China CPI Tumbles To 11 Year Low After First Drop In Pork Prices Since Feb 2019

In the latest confirmation that China can not be relied upon to reflate the world out of the covid crisis the same way it succeeded to pull the global economy out of the 2009 depression, moments ago Beijing reported that in October, China’s CPI inflation rose just 0.5% Y/Y in October, below the 0.8% market expectations, and declined 0.3% sequentially failing to post the expected 0.2% increase, primarily on lower food price inflation and in particular the rapid decline of pork prices which posted their first decline since 2019.

Meanwhile, PPI inflation – one of the core inputs for Chinese industrial profits – sank -2.1% Y/Y in October, also missing the -2.0% expectation, and unchanged from September. Lower price inflation in food processing related industry was offset by higher price inflation in other industries such as metal pressing and smelting and textile.

Looking at the component, in year-on-year terms, food inflation rose just +2.2% Y/Y in October from +7.9% Y/Y in September, driven by a 2.8% decline in pork prices, the first annual decline since February 2019, lowering year-over-year CPI inflation by 0.13%.

Egg prices tumbled by 16.3% Y/Y, lowering the headline CPI by 0.11%. Fresh vegetable prices rose but at a slower pace: in October, fresh vegetable CPI was +16.7% Y/Y vs 17.2% in September, adding 0.38% to headline CPI inflation.  Meanwhile, non-food CPI inflation was unchanged at +0.0% yoy in October, driven by a 17.2% plunged in fuel costs vs -14.7% yoy in September.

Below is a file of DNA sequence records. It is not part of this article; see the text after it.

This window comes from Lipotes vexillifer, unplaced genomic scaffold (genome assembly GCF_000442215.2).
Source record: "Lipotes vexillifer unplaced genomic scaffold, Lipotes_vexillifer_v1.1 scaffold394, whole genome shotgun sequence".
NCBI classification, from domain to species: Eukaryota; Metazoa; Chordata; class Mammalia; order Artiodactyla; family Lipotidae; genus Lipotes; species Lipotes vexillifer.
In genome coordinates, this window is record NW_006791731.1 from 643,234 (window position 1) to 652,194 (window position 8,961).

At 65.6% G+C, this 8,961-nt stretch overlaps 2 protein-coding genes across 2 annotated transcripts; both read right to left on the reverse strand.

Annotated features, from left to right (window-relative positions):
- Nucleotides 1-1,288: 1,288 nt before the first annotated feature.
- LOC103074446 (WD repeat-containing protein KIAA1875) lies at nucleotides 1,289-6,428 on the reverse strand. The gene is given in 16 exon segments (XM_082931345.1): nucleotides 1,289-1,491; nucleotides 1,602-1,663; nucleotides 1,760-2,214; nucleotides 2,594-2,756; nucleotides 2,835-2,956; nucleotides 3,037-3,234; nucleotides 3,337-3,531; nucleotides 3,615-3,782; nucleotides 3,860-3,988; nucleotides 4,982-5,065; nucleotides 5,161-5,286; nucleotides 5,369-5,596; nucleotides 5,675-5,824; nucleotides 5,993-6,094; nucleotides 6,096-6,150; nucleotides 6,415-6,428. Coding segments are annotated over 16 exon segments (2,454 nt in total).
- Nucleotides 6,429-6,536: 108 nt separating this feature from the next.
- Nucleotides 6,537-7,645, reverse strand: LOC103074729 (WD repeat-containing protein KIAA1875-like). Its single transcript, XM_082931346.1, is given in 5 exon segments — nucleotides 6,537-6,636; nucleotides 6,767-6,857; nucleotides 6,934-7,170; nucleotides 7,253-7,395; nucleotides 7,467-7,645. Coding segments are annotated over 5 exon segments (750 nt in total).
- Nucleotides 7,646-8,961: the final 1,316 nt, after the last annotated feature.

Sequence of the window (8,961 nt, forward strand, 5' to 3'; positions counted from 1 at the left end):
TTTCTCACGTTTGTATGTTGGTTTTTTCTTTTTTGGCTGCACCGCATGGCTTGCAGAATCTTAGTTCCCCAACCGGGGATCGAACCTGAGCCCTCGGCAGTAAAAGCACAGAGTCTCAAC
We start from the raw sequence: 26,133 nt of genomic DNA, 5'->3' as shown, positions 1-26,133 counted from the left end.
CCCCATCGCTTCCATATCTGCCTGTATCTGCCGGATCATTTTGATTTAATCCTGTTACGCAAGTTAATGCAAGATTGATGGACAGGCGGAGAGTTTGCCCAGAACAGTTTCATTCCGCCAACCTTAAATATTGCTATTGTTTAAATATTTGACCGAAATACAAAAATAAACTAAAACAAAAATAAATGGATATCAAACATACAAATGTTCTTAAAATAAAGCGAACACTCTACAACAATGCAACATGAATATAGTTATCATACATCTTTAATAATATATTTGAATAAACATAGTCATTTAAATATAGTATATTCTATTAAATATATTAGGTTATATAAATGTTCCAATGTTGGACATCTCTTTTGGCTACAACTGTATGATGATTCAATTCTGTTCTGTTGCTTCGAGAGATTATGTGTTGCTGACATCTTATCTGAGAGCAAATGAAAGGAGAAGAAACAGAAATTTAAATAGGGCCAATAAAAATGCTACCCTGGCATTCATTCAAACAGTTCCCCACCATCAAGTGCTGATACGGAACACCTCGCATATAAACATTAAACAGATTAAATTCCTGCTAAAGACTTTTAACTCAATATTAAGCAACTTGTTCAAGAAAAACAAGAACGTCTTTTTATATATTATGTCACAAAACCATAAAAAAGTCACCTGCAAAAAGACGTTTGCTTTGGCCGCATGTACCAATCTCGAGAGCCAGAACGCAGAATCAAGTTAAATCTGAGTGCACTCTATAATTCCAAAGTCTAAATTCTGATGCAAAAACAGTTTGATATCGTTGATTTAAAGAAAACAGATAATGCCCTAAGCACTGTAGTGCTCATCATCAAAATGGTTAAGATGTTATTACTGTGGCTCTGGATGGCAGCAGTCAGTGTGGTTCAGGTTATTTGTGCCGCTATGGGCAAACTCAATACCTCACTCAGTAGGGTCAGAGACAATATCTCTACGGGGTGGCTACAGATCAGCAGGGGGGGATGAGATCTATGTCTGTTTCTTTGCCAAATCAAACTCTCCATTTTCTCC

Core inflation (headline CPI excluding food and energy) was unchanged at +0.5% yoy in October.

Looking at gate inflation, year-on-year PPI inflation was at -2.1% yoy in October, unchanged from September, and a modest improvement from the summer, but not nearly enough to explain the surging industrial profits which, at least according to the government, are trending far higher than where PPI suggests they should be.

In month-over-month annualized terms, PPI declined by 1%, vs -5% in September. Price declines narrowed for producer goods in October (-2.7% yoy vs -2.8% yoy in September) but price decline for consumer goods widened (-0.5% yoy in October, vs -0.1% yoy in September) mainly on lower food price inflation.

By major industry, PPI inflation declined on a year-over-year basis in agricultural food manufacturing (from 3.9% yoy in September to 1.9% yoy in October); on the other hand inflation rose in ferrous metal smelting and pressing, and deflation moderated in textile and telecom industries.

The latest numbers confirm that despite the recent surge in China’s credit impulse…

… this has to translate into a sustainable and benign increase in prices, one driven by higher wages not jumping commodity costs.

Looking ahead, Goldman predicts that headline CPI inflation will moderate further in coming months in our view, on continued decline of pork prices and a very high base in coming months.

Meanwhile, despite the continued decline in CPI and PPI, China bond yields rose to the highest level in a year just ahead of the price data and are poised to keep going according to Bloomberg. This is the result of today’s inflation scare following the Pfizer news, although judging by the sharp reversal in futures, the surge to all time highs may end up being the biggest reflationary headfake in recent history.